Molly Harry and Johnny Baker

Molly Harry and Johnny Baker


The Cheekeye Lands are rich in many different and defining ways. Located outside the flood plain and containing the best soils, it was an early and prime settlement area in Squamish. The Squamish First Nation (Skwxwú7mesh Úxwumixw) had at least 7 villages along the Squamish River and by 1892, 30 European families resided in this region.  The area has very deep roots in Squamish Nation history, culture and tradition. It is a refreshing outcome to realize that the people of Squamish Nation will reap the benefits of their connection to this land many years later.

The province of British Columbia and the Squamish Nation have finalized a purchase option in which the province will sell approximately 172 acres of this historic territory to the Squamish Nation. The province and the Squamish Nation believe the property sale and creation of a master planned community represents a model for cooperation and economic development under the province’s “New Relationship” strategy with First Nations.

The partnership involved in the development of the master planned community is unique. It brings together a First Nation (Squamish Nation) a municipality (District of Squamish) and a developer (Squamish Cornerstone Developments LP). This alliance will generate numerous benefits for the province, the District and the Squamish Nation.

First and foremost, the development will address the debris flow risk that currently threatens the land as well as the newly upgraded highway and parts of Brackendale. In addition, the Squamish Nation Reserve lands are currently situated in the debris torrent hazard zone.  For many years the Poquisin & Skamain, Cheakamus and Waiwakum villages have not been able to access any kind of construction funding due to their location within the zone. Mitigation work done as a result of the development will significantly reduce the risk of damage caused by a flood torrent to an acceptable standard (Low Risk Designation) and would permit construction to move forward in those afflicted zones.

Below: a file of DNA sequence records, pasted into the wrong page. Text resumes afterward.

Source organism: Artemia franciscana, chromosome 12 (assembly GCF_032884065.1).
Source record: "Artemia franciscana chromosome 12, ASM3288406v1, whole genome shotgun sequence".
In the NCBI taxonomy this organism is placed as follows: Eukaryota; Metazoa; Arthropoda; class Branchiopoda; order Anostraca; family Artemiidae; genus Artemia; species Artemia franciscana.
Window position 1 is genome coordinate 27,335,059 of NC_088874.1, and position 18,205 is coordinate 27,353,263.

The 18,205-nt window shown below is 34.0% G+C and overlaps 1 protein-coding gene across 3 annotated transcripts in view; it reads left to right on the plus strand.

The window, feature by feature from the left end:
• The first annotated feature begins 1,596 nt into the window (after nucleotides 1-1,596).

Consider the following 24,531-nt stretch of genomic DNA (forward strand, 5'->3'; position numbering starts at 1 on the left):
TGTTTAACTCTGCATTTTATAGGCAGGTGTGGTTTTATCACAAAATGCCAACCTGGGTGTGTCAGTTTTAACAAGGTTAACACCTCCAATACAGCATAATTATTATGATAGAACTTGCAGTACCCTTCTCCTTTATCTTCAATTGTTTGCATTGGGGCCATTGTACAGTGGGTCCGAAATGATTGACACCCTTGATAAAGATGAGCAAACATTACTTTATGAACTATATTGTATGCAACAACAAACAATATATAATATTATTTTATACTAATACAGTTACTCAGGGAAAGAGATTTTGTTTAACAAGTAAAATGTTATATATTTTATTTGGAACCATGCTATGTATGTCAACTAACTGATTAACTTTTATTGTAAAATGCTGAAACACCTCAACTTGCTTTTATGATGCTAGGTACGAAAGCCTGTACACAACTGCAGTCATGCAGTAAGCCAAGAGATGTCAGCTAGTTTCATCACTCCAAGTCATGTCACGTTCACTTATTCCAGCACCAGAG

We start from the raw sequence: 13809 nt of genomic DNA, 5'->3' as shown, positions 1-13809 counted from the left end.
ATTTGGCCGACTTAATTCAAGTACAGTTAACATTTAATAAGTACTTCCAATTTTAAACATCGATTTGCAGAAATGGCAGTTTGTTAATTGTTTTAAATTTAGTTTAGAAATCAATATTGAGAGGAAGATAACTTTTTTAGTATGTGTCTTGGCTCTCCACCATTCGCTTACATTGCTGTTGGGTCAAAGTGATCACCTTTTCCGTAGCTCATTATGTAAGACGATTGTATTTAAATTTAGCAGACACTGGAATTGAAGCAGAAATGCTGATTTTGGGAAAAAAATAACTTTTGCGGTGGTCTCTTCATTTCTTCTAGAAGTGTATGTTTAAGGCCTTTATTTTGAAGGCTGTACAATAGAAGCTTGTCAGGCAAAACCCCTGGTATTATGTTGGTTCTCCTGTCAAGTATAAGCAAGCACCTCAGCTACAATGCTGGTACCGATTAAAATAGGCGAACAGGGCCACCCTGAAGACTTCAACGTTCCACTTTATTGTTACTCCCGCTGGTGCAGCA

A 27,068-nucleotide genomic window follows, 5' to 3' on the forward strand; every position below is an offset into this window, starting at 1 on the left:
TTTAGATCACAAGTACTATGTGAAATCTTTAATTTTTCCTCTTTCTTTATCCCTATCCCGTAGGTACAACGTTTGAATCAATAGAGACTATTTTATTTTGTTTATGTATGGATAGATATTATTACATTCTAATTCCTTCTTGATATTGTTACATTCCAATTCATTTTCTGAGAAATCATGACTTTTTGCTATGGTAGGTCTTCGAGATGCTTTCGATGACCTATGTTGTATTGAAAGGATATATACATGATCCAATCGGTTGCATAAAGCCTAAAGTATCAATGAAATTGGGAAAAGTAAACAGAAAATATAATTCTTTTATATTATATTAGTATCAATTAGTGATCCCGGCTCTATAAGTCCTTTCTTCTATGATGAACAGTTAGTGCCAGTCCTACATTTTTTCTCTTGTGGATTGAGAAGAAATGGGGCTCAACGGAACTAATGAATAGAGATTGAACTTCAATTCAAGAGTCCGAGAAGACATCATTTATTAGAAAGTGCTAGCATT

Johnny Baker, Molly Harry, Austin Harry – Early 1900’s

The venture will provide affordable, single and multi-family housing to meet the surging growth of Squamish over the next 25 – 40 years.  The provision of affordable housing will be particularly important to young families wishing to escape expensive housing markets in the Lower Mainland and Whistler. It is estimated that output generated by the construction of the Cheekeye Fan Community would be $436 million. The construction alone would create employment of roughly 2,960 full-time equivalent jobs directly and indirectly generating $46 million in revenues to the federal, provincial and municipal governments.

A direct benefit to the Nation will come from the various employment and training opportunities that will be made available to First Nation members.  This project will also contribute a significant amount of jobs and businesses to the Squamish region.  Many of the jobs created will require skilled trades which could be provided through a apprenticeship and training program.

There will also be significant opportunities to highlight historical Squamish Nation cultural themes giving the development a unique and special distinction. For example: the naming of the neighbourhoods, streets and trails; design guidelines that can include heritage architectural features; public art and other Squamish nation icons. By way of example – One of the most notable aspects commented on by passengers traveling through YVR International Airport is the inclusion of First Nation themes and artwork and how it creates a very appealing cultural and historic dynamic.

The project is a win for all involved. It will be a catalyst for bringing Squamish to the forefront and creating a world class community born out of a longstanding strategic and prosperous partnership.

Harriet Harry

Harriet Harry (Tsawaysia) barbecuing salmon